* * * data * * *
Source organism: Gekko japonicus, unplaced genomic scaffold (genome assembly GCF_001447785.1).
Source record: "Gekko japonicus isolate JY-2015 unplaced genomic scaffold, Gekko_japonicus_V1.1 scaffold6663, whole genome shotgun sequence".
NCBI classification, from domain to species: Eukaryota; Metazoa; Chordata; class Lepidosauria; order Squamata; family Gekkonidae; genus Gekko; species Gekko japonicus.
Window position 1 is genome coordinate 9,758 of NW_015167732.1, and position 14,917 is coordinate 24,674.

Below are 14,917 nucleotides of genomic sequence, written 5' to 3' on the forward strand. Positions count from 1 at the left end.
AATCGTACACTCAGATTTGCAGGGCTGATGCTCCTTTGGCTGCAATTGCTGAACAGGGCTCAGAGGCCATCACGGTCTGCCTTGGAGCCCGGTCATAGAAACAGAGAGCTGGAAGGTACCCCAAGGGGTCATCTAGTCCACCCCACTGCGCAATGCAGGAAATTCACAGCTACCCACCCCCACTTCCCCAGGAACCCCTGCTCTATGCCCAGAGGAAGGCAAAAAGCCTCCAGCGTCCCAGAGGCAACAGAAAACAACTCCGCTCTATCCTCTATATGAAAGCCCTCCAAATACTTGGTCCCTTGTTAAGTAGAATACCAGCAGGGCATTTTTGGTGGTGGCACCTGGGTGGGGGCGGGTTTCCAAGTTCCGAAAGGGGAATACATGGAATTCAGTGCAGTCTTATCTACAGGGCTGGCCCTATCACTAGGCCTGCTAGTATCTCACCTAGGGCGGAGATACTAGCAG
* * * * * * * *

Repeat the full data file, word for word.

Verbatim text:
Source organism: Gekko japonicus, unplaced genomic scaffold (genome assembly GCF_001447785.1).
Source record: "Gekko japonicus isolate JY-2015 unplaced genomic scaffold, Gekko_japonicus_V1.1 scaffold6663, whole genome shotgun sequence".
NCBI classification, from domain to species: Eukaryota; Metazoa; Chordata; class Lepidosauria; order Squamata; family Gekkonidae; genus Gekko; species Gekko japonicus.
Window position 1 is genome coordinate 9,758 of NW_015167732.1, and position 14,917 is coordinate 24,674.

Below are 14,917 nucleotides of genomic sequence, written 5' to 3' on the forward strand. Positions count from 1 at the left end.
AATCGTACACTCAGATTTGCAGGGCTGATGCTCCTTTGGCTGCAATTGCTGAACAGGGCTCAGAGGCCATCACGGTCTGCCTTGGAGCCCGGTCATAGAAACAGAGAGCTGGAAGGTACCCCAAGGGGTCATCTAGTCCACCCCACTGCGCAATGCAGGAAATTCACAGCTACCCACCCCCACTTCCCCAGGAACCCCTGCTCTATGCCCAGAGGAAGGCAAAAAGCCTCCAGCGTCCCAGAGGCAACAGAAAACAACTCCGCTCTATCCTCTATATGAAAGCCCTCCAAATACTTGGTCCCTTGTTAAGTAGAATACCAGCAGGGCATTTTTGGTGGTGGCACCTGGGTGGGGGCGGGTTTCCAAGTTCCGAAAGGGGAATACATGGAATTCAGTGCAGTCTTATCTACAGGGCTGGCCCTATCACTAGGCCTGCTAGTATCTCACCTAGGGCGGAGATACTAGCAG